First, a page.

This episode of The Conversation Weekly was produced by Mend Mariwany and Gemma Ware. Sound design is by Eloise Stevens and our theme music is by Neeta Sarl. Full credits for this episode are available here. A transcript will be available shortly.
     
    Further reading
    India heatwave: why the region should prepare for even more extreme heat in the near future How to survive a heatwave A climate scientist on India and Pakistan’s horror heatwave, and the surprising consequences of better air qualityYoung Indian farmers are turning to an ancient crop to fight water stress and climate change

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    • 43 min
    Australian election: how the country’s political landscape is shifting

    Australian election: how the country’s political landscape is shifting

    As Australians prepare to vote in federal elections on May 21, in this episode we explore how the country’s political landscape is shifting – and why it's not looking good for Prime Minister Scott Morrison.
    Featuring Michelle Grattan, a professorial fellow at the University of Canberra and political correspondent for The Conversation in Australia. Grattan, who is one of Australia's most respected political journalists, also hosts the Politics with Michelle Grattan podcast for The Conversation.
    We'd love to hear what you think about The Conversation Weekly. Please let us know via our listener survey, which should take about five minutes to complete. Thank you!
    This episode of The Conversation Weekly was produced by Mend Mariwany and Gemma Ware. Sound design is by Eloise Stevens and our theme music is by Neeta Sarl. Full credits for this episode are available here.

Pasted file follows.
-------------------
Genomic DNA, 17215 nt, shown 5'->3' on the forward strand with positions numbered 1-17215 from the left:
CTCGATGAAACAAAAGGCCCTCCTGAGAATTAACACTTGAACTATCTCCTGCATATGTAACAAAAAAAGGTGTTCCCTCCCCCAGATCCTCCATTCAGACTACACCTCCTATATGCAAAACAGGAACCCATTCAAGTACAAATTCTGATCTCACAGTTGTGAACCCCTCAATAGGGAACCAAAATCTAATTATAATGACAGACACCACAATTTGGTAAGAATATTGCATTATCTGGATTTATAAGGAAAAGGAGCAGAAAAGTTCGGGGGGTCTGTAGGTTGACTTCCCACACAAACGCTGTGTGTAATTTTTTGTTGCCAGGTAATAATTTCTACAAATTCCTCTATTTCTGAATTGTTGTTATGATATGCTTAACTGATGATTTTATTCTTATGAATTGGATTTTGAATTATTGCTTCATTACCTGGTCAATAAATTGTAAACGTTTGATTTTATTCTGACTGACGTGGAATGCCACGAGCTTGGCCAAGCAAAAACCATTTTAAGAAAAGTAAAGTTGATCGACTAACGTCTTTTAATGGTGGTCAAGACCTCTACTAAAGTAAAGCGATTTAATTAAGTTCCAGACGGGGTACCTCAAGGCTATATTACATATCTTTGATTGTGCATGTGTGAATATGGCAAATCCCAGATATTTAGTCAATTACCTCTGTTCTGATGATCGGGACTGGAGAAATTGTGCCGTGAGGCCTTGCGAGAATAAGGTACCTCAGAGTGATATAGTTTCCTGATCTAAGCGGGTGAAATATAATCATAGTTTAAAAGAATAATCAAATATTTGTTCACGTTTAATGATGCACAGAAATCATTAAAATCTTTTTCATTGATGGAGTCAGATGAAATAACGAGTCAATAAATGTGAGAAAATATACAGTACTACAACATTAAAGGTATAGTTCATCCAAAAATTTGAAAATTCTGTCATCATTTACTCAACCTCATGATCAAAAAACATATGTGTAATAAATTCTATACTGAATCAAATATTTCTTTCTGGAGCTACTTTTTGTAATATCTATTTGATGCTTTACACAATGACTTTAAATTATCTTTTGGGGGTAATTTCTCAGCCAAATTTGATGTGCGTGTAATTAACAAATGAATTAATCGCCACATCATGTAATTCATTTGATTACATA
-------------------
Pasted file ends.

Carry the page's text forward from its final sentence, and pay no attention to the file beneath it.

Further reading
    How does Australia’s voting system work?In a year of endless floods, why isn’t disaster governance front and centre in the election campaign?If the polls are right, he may soon be the next Australian prime minister. So who is Anthony Albanese?‘His beating heart is a focus group’: what makes Scott Morrison tick?
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    • 30 min
    What is adult ADHD and how to treat it

    What is adult ADHD and how to treat it

    We'd love to hear what you think about The Conversation Weekly. Please let us know via our listener survey, which should take about five minutes to complete. Thank you!
    Parents and doctors have known about childhood ADHD – attention deficit hyperactivity disorder – for decades, but it is only recently that the medical field has started to recognise, diagnose and seriously study ADHD in adults. In this episode of The Conversation Weekly podcast, we explore what adult ADHD looks like, how it is diagnosed today and the many new treatments available to help those with the disorder live better lives.
    Featuring Laura E Knouse an associate professor of psychology a the University of Richmond in the US, and Tamara May, senior research fellow at Monash University in Australia. 
    This episode of The Conversation Weekly was produced by Mend Mariwany. Sound design is by Eloise Stevens and our theme music is by Neeta Sarl. Full credits for this episode are available here.
    You can also read a full transcript of this episode too.
     
    Further reading
    ADHD looks different in adults. Here are 4 signs to watch forWhy many women with autism and ADHD aren’t diagnosed until adulthood – and what to do if you think you’re one of themADHD in adults: what it’s like living with the condition – and why many still struggle to get diagnosedThese strategies and life hacks can help anyone with ADHD, as well as those who struggle with attention problems but don’t have a diagnosis
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    • 35 min

Customer Reviews

4.8 out of 5
30 Ratings

30 Ratings

MonstaDave ,

News, but not as you know it

This is a refreshingly different to relaying global affairs and research news. Top academics are interviewed each week by editors who bring depth and perspective. In a world of misinformation, this is vital listening. Subscribe!

Abby Beall ,

Amazing!

Such an informative and fascinating podcast. Absolutely love it!

Mm160324 ,

Accessible introduction

Accessible introduction to current academic discussions